Thrive 2055 will launch a new series of public input events, called Input Incubators, this spring. The first meeting will be held June 5, from 6-8 p.m. at the Bessie Smith Cultural Center in Chattanooga, followed by six additional input opportunities in Cleveland, Rock Spring, Kimball, Dalton, Scottsboro, Ala., and Graysville, throughout June and July. The Input Incubators will coincide with the launch of MetroQuest, an online interactive tool with maps showing different ways the region could grow by the year 2055. Features represented in the maps include potential population growth patterns, economic development and residential housing types, new or expanded roadways, and scenic landscapes.
Thrive 2055 Project Manager Bridgett Massengill said rather than provide a blueprint for growth, the illustrations put forth concepts that could inform future strategies.
“Over the last year and a half, we’ve heard what people value most about their home communities and this region,” Ms. Massengill said. “The mapping exercises will now give us the opportunity to peek into the future and evaluate anticipated needs we may encounter based on the roughly 400,000 new residents expected to move into our region during the next 40 years.”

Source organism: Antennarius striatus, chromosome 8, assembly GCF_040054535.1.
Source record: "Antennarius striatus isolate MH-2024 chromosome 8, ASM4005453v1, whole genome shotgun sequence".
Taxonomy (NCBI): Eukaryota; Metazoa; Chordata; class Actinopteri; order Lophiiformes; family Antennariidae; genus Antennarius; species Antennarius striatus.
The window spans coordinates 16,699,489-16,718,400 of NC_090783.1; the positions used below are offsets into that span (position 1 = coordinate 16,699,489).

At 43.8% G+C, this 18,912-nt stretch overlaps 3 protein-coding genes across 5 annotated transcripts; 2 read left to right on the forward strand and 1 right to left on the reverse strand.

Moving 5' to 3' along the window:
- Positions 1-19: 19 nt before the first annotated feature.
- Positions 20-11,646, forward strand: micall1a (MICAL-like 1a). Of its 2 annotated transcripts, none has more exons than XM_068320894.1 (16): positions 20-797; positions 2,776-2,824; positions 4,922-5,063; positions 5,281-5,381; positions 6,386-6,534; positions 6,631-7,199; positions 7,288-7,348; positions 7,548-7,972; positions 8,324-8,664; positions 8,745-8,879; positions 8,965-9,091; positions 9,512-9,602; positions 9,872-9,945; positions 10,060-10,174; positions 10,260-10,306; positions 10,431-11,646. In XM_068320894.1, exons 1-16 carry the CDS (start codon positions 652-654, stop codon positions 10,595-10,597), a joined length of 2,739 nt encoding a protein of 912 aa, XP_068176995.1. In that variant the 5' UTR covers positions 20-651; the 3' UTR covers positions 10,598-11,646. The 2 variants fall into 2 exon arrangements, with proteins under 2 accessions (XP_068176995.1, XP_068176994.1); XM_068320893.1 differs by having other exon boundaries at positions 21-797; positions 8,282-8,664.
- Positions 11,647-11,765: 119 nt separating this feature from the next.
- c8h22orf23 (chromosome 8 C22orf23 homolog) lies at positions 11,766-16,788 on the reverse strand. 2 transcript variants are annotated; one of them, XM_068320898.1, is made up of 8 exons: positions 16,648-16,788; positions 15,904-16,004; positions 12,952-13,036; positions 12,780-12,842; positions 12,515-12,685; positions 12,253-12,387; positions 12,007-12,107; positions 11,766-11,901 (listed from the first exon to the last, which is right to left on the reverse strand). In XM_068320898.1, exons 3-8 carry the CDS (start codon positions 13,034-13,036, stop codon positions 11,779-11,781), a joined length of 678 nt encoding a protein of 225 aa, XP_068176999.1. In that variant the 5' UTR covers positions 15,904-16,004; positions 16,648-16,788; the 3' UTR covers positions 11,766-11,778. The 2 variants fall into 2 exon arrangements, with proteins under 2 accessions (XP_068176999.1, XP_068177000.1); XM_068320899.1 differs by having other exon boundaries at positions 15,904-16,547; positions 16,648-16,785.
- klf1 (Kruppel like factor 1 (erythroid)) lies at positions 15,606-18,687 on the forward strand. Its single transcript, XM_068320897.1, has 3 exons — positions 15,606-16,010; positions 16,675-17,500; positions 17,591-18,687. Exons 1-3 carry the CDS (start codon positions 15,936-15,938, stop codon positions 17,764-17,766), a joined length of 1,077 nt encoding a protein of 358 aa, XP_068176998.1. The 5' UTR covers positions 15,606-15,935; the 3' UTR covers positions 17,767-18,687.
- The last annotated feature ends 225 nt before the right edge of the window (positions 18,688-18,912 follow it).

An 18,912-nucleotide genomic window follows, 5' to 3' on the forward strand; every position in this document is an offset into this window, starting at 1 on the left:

People attending the public input events will learn about visually mapping future growth, view four potential growth possibilities for the Thrive 2055 region, and offer feedback in the form of polling and discussion exercises. Participants are encouraged to provide more detailed input online via MetroQuest beginning the first week in June.
Thrive 2055 began gathering ideas for the direction of the three-year regional growth project last spring when it organized its first series of Input Incubators and self-led “Meetings in a Box” around the 16-county region. Feedback resulting from those activities led to the creation of Thrive 2055’s four initiatives: Regional Economic Development, Education and Training, Regional Transportation, and Natural Treasures.
“We recognize the value of community ideas and feedback in a process like Thrive 2055, whose mission is to proactively engage the people of this region to create strategies for the next 40 years,” said Maggie Neff, Thrive 2055 communications and outreach coordinator. “Now that the four initiatives are under way, we’re asking the public to evaluate some ‘what ifs?’ and let us know what aspects they like and which ones they don’t care for.”
Thrive 2055 will incorporate the newest public input into the creation of a Strategic Action Plan at the close of its second phase later this year. Further information about the project and additional input opportunities may be found at www.thrive2055.com.